Amazon River Dolphins are also known locally as the Boutu, are one of the few species of fresh water dolphins and the most well-known of the river dolphins. They are a medium size dolphin with long beaks, a stocky body and prominent forehead. Males measure about 2.5 meters in length; females average 1.8 meters with a maximum length of 2.4 meters. Amazon River Dolphins weight up to 160 kilograms. They have long beaks with 24-34 conical and molar-like teeth. The conical teeth in the front of the mouth are used for holding prey, the molars in the rear of the mouth are used to grind food before swallowing. A characteristic unique to the Amazon River Dolphin is stiff hairs on the beak; the hairs are a sensory organ that help sense prey in muddy river bottoms. Another interesting characteristic is that Amazon River Dolphins are able to move their neck unlike other dolphin species that have fused vertebrae. Neck mobility enables the Amazon River Dolphin to look to the side or down. They are also known for their keen eyesight and hearing. Amazon River Dolphins are known as the “Amazon Pink River Dolphins” although they range in color depending on their age. The reasons for the unique coloration are poorly understood, but the presence of capillaries near the surface of the skin probably accounts for much of its characteristic pink flush. Other factors may include age of the animal, chemical disposition of the water (especially iron content) and the temperature of the water. Juveniles are dark gray on the dorsal side, lighter gray on the ventral side. As they mature, the ventral side and flanks turn pink making these creatures almost mystical. They become lighter with age, tinged with white and blue-gray coloring.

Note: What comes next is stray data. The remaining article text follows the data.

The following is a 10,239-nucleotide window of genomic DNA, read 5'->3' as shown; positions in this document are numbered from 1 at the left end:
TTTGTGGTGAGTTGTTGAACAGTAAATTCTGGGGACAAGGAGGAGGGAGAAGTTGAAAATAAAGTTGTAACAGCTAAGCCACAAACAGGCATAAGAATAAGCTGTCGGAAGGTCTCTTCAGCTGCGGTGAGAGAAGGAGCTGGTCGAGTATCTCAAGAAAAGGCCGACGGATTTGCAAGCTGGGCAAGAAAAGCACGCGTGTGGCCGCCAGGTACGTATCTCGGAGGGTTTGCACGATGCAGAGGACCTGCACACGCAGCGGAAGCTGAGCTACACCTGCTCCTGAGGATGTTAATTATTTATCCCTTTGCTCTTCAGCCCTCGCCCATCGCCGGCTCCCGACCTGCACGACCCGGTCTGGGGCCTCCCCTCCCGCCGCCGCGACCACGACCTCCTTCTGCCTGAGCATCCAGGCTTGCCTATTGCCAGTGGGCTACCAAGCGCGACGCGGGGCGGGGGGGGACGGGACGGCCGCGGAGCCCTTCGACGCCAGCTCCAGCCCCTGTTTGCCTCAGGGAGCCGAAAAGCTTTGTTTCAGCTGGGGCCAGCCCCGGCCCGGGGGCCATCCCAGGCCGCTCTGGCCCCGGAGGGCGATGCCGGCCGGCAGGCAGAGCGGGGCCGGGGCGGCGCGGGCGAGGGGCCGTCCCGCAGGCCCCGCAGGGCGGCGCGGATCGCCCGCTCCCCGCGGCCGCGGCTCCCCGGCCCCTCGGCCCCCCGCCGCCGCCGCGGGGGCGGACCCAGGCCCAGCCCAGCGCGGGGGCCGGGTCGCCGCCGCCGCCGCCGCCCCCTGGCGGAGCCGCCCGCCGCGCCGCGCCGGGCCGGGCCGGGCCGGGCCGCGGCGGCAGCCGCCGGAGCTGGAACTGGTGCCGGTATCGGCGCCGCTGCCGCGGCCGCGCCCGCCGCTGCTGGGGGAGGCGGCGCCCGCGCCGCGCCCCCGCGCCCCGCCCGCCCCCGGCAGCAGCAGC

Amazon River Dolphins feed on a large variety of fishes, generally near the bottom including Amazon Catfish as well as other river fish including Piranhas and crustaceans. Some of their prey have hard outer shells and dolphins have been observed breaking up their larger prey before swallowing. Males reach sexual maturity at about 2 meters, females at about 1.7 meters. Calves are born between July and September following a 9-12 month gestation period. Newborns measure 80 centimeters in length and weigh about 6.8 kilograms. South American Indian folklore hails the Amazon River Dolphin as sacred leading to the belief that hunting and killing them would bring bad luck, therefore the dolphins were somewhat protected. The arrival of new settlers ended that protection as numerous Amazon River Dolphins were killed for their skin for leather and fat for cooking. They are threatened by various activities, among them are incidental catches in fisheries, damming of rivers associated with hydroelectric development, deforestation and pollution from mercury mining operations. Despite these problems, the Amazon River Dolphin is still abundant in many parts of their range. Unlike other dolphin species, they have no dorsal fin, but they do have a dorsal ridge. The flippers and flukes are large, likely used for maneuvering in shallow river waters. Amazon River Dolphins are often found singly or in pairs. They are a gregarious species unafraid of boats. Like other dolphin species, they are equipped with audible sonar which is used for echolocating prey. Amazon River Dolphins are found in South America from the Amazon River delta to the Andes Mountains. They can also be found in tributaries of the Amazon, lakes and in the Orinoco River and its tributaries in Venezuela. They also inhabit rivers in Columbia, Ecuador, northern Peru, Brazil and Bolivia. The species varies in physical characteristics by region causing some scientists to recommend reclassifying the species into subspecies.